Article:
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View Diary: Is There a Christian Nationalist Majority in America? (167 comments)

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  •  I've heard (13+ / 0-)

    "America was founded as a Christian nation" since I was a young little gay Jew.  I moved around a lot growing up, living in the south, New England, the Midwest, and the northeast.  Everywhere I heard the same refrain.  I'd like to suggest that the one thing this narrative misses is WHO the persecutors of the early settlers were:  Other Christians.  This might seem like a small and obvious things, but over the years I've gathered that Christian nationalists that repeat this mantra think the settlers were escaping evil atheists, secularists, or Marxists.  

    Pointing out that this was Christian on Christian violence (and it's also important to underline the brutality of US Christianity prior to the founding of the US and after as well) both provides a context as to the problems of Christian nationalism, but also the dangers of theocracy.  Suppose the Christianists got their way.  What would you see next?  Horrific Christian internecine warfare between Catholic and Baptist, Pentacostal and Church of Christ, etc.  how many Americans know the details of the 30 Years War or the English Civil War.  Do Americans have the faintest clue as to what cultural experiences (brutal violence and horrific bloodshed) made the Enlightenment attractive?

    •  I got precisely the opposite (7+ / 0-)

      Growing up Jewish (and gay) in NYC, I was given the impression by my teachers, as well as by my parents, that the Founding Fathers, even if they somewhat unconsciously used the language of Christianity, wanted to distance the US as much as possible from the idea of any sort of official religion. And that that intention was behind  the Establishment Clause.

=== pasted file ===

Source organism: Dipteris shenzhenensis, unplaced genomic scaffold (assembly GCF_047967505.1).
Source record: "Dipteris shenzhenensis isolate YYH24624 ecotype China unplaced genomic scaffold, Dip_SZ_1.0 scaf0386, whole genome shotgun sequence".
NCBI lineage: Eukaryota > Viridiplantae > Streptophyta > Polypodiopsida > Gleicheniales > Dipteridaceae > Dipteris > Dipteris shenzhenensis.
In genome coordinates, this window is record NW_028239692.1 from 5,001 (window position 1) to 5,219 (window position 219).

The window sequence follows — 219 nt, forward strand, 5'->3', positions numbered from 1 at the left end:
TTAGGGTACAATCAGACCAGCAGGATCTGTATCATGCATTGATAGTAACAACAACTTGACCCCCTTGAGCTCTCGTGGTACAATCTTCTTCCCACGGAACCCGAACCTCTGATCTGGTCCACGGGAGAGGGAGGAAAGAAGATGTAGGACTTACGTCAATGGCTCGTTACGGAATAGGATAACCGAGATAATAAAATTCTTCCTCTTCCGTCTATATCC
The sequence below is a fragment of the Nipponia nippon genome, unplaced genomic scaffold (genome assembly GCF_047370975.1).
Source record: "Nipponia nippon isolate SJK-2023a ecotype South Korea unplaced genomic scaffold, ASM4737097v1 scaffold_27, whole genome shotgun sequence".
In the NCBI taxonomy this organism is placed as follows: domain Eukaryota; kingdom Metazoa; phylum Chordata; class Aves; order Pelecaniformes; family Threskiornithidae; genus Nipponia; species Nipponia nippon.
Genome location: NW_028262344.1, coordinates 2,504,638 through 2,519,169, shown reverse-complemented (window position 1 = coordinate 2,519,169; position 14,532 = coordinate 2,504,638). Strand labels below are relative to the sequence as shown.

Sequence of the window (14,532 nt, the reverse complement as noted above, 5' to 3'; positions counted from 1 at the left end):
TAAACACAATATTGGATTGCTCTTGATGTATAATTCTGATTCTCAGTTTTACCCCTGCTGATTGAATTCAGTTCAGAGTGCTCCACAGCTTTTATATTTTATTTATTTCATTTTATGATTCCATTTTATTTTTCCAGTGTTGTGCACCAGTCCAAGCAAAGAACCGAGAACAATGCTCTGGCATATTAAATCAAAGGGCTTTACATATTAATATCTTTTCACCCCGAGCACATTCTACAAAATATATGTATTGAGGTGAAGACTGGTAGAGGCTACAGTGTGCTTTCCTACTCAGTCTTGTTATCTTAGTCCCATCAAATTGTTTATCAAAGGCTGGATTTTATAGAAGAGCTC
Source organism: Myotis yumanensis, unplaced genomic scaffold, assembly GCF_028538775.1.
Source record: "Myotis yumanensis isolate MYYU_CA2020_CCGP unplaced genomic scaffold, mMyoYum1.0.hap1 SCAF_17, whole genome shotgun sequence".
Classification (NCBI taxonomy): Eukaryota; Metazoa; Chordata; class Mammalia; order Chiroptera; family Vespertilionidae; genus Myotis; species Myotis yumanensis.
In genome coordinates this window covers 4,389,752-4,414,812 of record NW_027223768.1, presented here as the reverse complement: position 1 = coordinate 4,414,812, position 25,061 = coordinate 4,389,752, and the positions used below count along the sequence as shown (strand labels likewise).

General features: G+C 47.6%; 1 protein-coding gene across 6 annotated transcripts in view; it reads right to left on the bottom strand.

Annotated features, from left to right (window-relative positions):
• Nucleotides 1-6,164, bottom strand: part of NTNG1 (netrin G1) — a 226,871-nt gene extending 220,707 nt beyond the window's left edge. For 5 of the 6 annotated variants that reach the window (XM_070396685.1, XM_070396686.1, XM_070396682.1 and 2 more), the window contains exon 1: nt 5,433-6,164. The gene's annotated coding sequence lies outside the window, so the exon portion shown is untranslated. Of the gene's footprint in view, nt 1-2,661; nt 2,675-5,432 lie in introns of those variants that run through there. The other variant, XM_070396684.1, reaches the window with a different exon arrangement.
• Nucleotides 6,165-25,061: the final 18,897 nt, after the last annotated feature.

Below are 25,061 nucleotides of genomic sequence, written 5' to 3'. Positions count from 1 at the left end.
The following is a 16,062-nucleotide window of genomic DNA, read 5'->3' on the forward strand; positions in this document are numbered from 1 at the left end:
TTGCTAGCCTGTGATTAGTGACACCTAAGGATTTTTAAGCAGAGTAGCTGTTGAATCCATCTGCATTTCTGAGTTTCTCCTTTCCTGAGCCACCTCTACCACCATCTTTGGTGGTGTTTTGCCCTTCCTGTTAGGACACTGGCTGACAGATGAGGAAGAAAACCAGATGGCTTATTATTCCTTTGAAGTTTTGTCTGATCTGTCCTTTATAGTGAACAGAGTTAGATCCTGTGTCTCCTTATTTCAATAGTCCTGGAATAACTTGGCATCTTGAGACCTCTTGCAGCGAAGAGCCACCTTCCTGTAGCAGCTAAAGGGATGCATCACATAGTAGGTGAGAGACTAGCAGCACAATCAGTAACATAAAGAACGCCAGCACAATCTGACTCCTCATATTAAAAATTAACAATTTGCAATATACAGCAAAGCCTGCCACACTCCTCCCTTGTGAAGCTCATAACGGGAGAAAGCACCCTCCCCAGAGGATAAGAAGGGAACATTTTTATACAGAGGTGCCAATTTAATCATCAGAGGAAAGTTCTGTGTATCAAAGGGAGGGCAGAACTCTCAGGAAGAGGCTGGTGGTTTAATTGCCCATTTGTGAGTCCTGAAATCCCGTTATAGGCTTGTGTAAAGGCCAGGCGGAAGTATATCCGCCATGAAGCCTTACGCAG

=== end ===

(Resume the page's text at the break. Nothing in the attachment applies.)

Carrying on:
•  I suspect NYC (8+ / 0-)

        was a part of it.  As I think back, I'm not surprised I heard this in the South, but Boston and Philly?  In MA it was strangely even a part of the elementary school history mythology they taught us alongside all sorts of stories about the revolution and the 13 colonies.  Now that I'm old and grey, I've concluded that Maericans have an extremely limited knowledge of the Enlightenment, why it happened, and the results of the Reformation.  Even on the left I'm perpetually surprised by just how sanitized the history of Christianity is.  No doubt I'm particularly sensitive to this due to the pogroms that were ever so popular throughout Europe, but Christian on Christian violence was nearly as ugly.

        •  Even on the left (1+ / 0-)
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          and that is particularly odd. Given that the left is among the legacies of the Enlightenment, it's particularly surprising so many of us should know so little about it. Then again, when I was a grad student (early to mid-1970's) it was quite common for people to call themselves Marxists without ever having read anything at all by old uncle Karl. I cannot claim to have been an expert of course; I gave up about half-way through the first volume of Kapital, but at least I managed to plow through most of Marx's earlier, more philosophical writings and those were the ones considered most important by most of the crowd I associated with back then.

          As I recall, I was told, even when I was fairly young, that Americans tended to be very well-informed about technical matters, less so about languages other than English and even less about European history. I suspect it was mainly those of us that ended up here because of the pogroms who felt we needed to be well-read on the background for them. As for the Thirty Years War and the Hundred Years War, at this point it's tough for me to remember how much I learned about them came from assigned texts and how much I picked up on my own.

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